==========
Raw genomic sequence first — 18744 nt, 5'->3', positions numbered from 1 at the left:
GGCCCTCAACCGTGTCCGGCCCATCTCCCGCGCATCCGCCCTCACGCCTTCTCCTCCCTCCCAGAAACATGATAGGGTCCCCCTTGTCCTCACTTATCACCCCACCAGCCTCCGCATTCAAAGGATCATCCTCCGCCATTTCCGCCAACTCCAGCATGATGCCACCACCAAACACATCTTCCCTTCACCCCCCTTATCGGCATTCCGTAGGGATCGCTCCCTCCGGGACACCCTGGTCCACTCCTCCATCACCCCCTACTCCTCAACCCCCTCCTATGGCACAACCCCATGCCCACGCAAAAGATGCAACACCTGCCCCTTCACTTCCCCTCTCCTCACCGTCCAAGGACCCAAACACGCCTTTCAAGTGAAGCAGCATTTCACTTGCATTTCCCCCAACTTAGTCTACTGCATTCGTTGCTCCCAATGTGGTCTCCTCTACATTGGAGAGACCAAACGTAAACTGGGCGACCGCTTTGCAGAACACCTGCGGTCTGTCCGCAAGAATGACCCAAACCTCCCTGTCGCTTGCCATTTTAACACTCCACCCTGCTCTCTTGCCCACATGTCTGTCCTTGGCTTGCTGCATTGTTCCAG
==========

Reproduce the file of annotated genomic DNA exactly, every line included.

Raw genomic sequence first — 18744 nt, 5'->3', positions numbered from 1 at the left:
GGCCCTCAACCGTGTCCGGCCCATCTCCCGCGCATCCGCCCTCACGCCTTCTCCTCCCTCCCAGAAACATGATAGGGTCCCCCTTGTCCTCACTTATCACCCCACCAGCCTCCGCATTCAAAGGATCATCCTCCGCCATTTCCGCCAACTCCAGCATGATGCCACCACCAAACACATCTTCCCTTCACCCCCCTTATCGGCATTCCGTAGGGATCGCTCCCTCCGGGACACCCTGGTCCACTCCTCCATCACCCCCTACTCCTCAACCCCCTCCTATGGCACAACCCCATGCCCACGCAAAAGATGCAACACCTGCCCCTTCACTTCCCCTCTCCTCACCGTCCAAGGACCCAAACACGCCTTTCAAGTGAAGCAGCATTTCACTTGCATTTCCCCCAACTTAGTCTACTGCATTCGTTGCTCCCAATGTGGTCTCCTCTACATTGGAGAGACCAAACGTAAACTGGGCGACCGCTTTGCAGAACACCTGCGGTCTGTCCGCAAGAATGACCCAAACCTCCCTGTCGCTTGCCATTTTAACACTCCACCCTGCTCTCTTGCCCACATGTCTGTCCTTGGCTTGCTGCATTGTTCCAG